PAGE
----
Hurricanes: Damaged by Debt
Growing up in Memphis I remember going into the halls of my elementary school, sitting on the floor and facing the walls. I remember going into a closet in my house when the sirens starting going off. I was fortunate enough to never know true damage done by the tornados I was sheltering from.
Many Americans and other people around the world are not as fortunate as most of are. People lose their businesses, their houses, and their possessions. Cost of damage is increasing every year as the severity of these storms grows.
Over the past few decades we have seen natural disasters hit frequently. While this is not something new or novel, the severity and damage caused by these disasters is. Five of the top 6 costliest Atlantic hurricanes ever occurred in the past 10 years:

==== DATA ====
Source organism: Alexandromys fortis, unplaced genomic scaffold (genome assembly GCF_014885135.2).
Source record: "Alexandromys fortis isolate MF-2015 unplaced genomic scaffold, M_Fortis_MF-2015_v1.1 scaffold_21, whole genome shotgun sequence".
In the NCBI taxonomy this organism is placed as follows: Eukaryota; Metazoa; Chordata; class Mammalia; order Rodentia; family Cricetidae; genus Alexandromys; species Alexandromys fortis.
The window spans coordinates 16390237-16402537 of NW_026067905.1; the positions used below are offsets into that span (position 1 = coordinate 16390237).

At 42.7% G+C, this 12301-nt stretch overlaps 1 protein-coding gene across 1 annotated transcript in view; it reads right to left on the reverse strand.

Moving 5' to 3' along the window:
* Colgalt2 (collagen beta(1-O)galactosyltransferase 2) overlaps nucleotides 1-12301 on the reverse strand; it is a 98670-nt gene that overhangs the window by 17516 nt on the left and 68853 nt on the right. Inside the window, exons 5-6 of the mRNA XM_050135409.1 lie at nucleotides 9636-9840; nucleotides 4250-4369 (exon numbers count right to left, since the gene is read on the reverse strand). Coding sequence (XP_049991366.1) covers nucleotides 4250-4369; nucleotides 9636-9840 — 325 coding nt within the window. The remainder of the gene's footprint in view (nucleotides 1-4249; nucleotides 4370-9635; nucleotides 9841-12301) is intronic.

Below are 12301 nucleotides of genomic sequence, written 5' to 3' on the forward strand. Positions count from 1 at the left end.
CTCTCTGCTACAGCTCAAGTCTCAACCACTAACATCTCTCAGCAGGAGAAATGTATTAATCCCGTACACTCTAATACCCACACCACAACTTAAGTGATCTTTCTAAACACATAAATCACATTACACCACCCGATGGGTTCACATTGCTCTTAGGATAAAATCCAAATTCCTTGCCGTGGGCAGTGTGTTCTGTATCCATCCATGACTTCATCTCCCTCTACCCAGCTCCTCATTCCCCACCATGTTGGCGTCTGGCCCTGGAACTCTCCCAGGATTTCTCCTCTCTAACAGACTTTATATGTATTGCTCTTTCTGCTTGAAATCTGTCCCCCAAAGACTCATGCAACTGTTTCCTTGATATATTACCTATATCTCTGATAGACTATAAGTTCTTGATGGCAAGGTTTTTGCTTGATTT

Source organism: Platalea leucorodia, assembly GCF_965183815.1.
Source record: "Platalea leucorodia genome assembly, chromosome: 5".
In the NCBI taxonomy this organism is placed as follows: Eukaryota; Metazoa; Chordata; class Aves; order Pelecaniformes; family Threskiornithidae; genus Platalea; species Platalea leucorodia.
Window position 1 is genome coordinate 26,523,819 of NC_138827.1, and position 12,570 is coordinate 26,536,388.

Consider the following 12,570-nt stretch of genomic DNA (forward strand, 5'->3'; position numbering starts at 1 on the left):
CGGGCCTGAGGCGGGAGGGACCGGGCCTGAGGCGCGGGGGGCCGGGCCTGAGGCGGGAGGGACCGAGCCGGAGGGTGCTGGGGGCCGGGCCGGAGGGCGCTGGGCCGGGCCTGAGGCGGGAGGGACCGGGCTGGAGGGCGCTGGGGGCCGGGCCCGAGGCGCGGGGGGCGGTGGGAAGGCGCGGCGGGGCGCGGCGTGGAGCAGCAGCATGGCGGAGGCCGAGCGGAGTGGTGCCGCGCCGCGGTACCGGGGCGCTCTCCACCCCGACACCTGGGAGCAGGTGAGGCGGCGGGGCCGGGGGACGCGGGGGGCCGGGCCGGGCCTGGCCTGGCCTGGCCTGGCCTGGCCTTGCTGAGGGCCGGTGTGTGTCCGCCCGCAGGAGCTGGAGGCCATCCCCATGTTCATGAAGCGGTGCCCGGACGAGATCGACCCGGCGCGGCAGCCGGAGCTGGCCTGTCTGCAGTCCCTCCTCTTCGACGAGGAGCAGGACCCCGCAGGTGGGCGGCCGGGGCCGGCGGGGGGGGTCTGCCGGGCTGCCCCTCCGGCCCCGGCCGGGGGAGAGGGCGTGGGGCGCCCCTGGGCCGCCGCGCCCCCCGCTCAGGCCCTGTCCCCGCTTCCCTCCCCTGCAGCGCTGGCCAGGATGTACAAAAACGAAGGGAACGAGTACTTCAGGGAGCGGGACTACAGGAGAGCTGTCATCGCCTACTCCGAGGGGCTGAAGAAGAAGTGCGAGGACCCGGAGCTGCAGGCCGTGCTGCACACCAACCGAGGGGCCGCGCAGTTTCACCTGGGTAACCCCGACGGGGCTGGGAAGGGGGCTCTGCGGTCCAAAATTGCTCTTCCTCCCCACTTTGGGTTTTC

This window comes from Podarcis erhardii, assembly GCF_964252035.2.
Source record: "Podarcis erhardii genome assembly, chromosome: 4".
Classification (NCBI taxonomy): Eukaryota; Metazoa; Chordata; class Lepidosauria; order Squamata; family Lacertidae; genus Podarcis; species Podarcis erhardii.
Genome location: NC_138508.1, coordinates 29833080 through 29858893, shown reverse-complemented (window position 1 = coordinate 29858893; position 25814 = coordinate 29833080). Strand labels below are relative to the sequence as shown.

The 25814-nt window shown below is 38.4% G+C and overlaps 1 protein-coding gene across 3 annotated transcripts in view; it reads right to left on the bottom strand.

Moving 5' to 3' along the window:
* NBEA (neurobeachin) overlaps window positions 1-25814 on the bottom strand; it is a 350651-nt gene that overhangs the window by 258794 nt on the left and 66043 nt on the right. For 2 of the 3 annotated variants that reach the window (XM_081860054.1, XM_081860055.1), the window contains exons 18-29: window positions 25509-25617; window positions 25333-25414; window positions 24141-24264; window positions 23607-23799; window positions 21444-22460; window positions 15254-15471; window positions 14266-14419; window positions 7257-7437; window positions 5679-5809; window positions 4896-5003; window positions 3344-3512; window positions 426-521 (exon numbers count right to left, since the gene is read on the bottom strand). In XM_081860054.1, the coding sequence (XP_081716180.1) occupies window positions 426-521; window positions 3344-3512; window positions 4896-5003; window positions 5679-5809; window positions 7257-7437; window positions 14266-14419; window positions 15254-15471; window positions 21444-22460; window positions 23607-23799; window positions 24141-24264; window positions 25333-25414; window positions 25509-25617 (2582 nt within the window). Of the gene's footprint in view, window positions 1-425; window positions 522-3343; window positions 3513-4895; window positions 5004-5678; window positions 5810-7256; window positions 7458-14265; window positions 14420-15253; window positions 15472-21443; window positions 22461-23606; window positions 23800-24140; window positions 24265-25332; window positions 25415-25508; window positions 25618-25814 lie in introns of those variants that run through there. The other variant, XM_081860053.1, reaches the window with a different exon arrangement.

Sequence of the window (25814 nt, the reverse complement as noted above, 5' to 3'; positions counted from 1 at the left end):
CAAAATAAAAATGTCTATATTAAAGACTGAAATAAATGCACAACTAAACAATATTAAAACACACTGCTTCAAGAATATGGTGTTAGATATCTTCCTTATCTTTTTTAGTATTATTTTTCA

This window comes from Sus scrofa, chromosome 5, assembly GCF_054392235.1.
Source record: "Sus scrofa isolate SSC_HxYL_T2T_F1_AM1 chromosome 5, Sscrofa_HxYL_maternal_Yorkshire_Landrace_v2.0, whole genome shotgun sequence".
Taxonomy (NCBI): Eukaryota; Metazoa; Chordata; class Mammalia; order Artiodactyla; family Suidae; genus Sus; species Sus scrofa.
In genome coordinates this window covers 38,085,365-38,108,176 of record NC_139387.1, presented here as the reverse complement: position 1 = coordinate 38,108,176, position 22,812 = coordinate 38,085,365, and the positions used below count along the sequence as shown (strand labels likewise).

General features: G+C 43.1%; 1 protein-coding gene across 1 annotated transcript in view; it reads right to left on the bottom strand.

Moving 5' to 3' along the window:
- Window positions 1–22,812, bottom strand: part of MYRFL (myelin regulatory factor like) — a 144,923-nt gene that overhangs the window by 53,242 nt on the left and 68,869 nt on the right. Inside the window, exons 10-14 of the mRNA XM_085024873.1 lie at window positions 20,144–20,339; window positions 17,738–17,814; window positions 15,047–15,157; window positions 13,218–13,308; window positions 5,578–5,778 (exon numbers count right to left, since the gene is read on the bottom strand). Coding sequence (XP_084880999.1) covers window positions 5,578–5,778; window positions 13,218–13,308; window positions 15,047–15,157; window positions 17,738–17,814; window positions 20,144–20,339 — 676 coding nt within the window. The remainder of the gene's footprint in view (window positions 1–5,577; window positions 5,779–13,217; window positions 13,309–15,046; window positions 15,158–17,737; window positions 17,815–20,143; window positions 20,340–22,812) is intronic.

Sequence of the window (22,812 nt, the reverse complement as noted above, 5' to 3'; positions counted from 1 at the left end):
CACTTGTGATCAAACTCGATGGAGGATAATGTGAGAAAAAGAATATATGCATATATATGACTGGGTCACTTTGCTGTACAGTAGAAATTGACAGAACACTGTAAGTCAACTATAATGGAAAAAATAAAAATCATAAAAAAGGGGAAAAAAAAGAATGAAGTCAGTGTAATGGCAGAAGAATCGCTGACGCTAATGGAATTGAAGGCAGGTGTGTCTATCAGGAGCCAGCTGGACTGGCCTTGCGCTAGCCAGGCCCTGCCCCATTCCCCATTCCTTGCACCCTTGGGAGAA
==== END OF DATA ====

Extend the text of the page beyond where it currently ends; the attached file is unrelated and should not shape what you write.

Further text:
- Hurricane Katrina: $108 billion (2005)
- Hurricane Sandy: $68 billion (2012)
- Hurricane Ike: $37.5 billion (2008)
- Hurricane Wilma: $29.3 billion (2005)
- Hurricane Ivan: $23.3 billion (2004)
But this isn’t the most alarming of the statistics. 1,833 people died in Hurricane Katrina and the flooding surrounding it. 138 died in Hurricane Sandy. 195 dead from Ike, 62 from Wilma, and 121 from Ivan. That is 2,349 deaths claimed from five hurricanes.
Last fall, Typhoon Haiyan hit the Phillipines. In the Phillipines alone, the death toll was over 6000.
Can we afford this type damage? What should we be doing to prevent or prepare for disasters like this? Sound off in the comments.
Leor Reef and Matt Seedorff are seniors majoring in Journalism at The George Washington University.